A more authoritative source of the rise of Bolshevist resistance than Maxim Gorky is doubtful. He was part of the inner circle, of the revolutionary elite, with close ties to Lenin and Stalin. His profound criticism against the destruction of the revolution in the name of Marxism must therefore be particularly relevant. Early in 1918 he wrote scathingly about the futility and aberrations of the Bolshevik revolution in Russia, never published until very recently.

Orlando Figes writes in, A People’s Tragedy: "A revolution is only a revolution when it rises as a natural and powerful expression of the people’s creative force. If, however, the revolution is simply a release of the instincts of the people accumulated through slavery and oppression, then it is not a revolution but just a riot (bunt) of malice and hatred. It will be incapable of changing our lives but can only lead to bitterness and evil.

"Can we really say that one year after the Russian Revolution, the people have been liberated from the violence and the oppression of the police state, have become better, kinder, more intelligent and more honest people? No, no one could say that. We are still living as we lived under the monarchy, with the same customs, the same prejudices, the same stupidity and the same filth. The greed and the malice which were inculcated in us by the old regime are still within us.

"People are still robbing and cheating one another, as they have always robbed and cheated one another. The new bureaucrats take bribes just like the old ones did, and they treat the people with even more rudeness and contempt ... The Russian people, having won its freedom is in its present state incapable of using it for their own good, only for its own harm and the harm of others, and is in danger of losing everything that it has been fighting for centuries. It is destroying all the great achievements of their ancestors; gradually the national wealth, the wealth of the land, of industry, of transport, of communications, and of the towns is being destroyed in dirt."

The aberrations Gorky wrote of were institutionalised, transformed and fine-tuned into orthodoxy and general political practice in the 74 years of Bolshevik repression in the Soviet Union.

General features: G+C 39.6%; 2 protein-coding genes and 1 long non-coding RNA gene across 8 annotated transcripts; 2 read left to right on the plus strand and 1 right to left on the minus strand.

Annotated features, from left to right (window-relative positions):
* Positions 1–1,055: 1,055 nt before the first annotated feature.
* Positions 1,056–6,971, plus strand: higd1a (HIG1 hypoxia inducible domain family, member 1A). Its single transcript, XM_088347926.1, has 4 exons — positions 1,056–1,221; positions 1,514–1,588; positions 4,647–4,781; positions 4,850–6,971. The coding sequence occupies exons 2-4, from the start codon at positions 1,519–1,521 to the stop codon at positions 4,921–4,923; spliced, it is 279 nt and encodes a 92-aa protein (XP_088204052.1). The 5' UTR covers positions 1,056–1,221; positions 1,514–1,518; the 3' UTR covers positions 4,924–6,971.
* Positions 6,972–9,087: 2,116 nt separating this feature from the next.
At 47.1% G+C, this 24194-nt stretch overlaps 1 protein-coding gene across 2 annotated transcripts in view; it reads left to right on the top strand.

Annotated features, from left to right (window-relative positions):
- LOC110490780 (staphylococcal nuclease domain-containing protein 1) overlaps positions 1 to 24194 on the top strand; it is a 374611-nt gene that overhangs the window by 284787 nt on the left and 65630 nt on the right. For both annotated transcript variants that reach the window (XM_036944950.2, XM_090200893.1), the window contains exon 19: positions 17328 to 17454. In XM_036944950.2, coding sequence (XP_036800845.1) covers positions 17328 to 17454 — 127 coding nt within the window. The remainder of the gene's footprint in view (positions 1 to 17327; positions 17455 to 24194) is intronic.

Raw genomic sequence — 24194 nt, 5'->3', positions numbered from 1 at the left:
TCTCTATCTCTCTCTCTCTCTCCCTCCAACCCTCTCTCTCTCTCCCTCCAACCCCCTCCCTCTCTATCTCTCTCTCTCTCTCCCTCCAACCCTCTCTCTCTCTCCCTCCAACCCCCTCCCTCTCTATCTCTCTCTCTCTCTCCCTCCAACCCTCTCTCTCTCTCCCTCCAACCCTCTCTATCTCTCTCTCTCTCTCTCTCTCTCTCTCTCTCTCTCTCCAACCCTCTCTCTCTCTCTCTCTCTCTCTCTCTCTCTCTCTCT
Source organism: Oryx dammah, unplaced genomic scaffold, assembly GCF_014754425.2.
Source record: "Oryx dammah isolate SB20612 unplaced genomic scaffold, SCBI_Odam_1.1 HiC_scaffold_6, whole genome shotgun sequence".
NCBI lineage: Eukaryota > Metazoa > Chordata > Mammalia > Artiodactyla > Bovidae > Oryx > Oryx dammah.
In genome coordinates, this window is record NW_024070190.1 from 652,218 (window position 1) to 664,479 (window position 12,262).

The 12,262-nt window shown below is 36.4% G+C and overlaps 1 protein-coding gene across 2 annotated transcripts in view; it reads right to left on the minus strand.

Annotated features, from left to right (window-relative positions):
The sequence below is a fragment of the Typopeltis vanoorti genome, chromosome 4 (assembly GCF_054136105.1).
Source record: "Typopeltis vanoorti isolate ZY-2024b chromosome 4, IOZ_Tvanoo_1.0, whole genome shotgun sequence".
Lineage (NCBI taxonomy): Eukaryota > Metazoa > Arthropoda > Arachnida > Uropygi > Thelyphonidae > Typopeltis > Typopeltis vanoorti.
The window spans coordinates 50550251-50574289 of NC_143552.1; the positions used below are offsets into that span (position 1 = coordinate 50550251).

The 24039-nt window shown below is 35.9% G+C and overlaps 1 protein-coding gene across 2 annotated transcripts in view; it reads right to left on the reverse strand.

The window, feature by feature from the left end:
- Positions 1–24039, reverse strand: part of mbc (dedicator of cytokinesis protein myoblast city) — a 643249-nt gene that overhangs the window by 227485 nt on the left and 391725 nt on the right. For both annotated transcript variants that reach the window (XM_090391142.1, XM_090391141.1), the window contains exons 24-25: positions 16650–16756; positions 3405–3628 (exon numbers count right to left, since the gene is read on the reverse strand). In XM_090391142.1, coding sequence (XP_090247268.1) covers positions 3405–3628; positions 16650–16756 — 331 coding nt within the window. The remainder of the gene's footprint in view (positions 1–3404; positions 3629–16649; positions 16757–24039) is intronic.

The survival and legitimacy of the Bolshevik regime owes much from the support of gullible Western fellow-travellers, idealists and hard-left political parties. Although there were some exceptions (notably UK Labour Party Leaders like Lord Clement Attlee and Lord Harold Wilson who strongly rejected Soviet Bolshevism), it developed into a barren zero-sum debate between communists and anti-communists.

In the US, for example, senator Joe McCarthy unleashed a vicious witch-hunt against communism. In SA, anticommunism became the mantra of the National Party’s "total onslaught" propaganda.

So, where does all this leave us?

If Chinese leader Zhou en-Lai thought it was too soon to assess the impact of the French Revolution nearly two centuries later, final judgment on Bolshevist Revolution, its causes and effects, could be premature. For now, the assaults on what happened remain severe, except for Putin’s assessment that the Soviet demise was a catastrophe.

It is doubtful of course that communism as it manifested in the 20th century, would be repeated. What seems inevitable, however, is that somehow or another the struggle will continue and even proliferate while present inequality and domination by the super-rich elite and a handful of great powers persist. Hopefully, the world will learn something from the botched Bolshevik experiment.

Olivier is a former South African ambassador to Russia and presently with the Department of Political Sciences, University of Pretoria.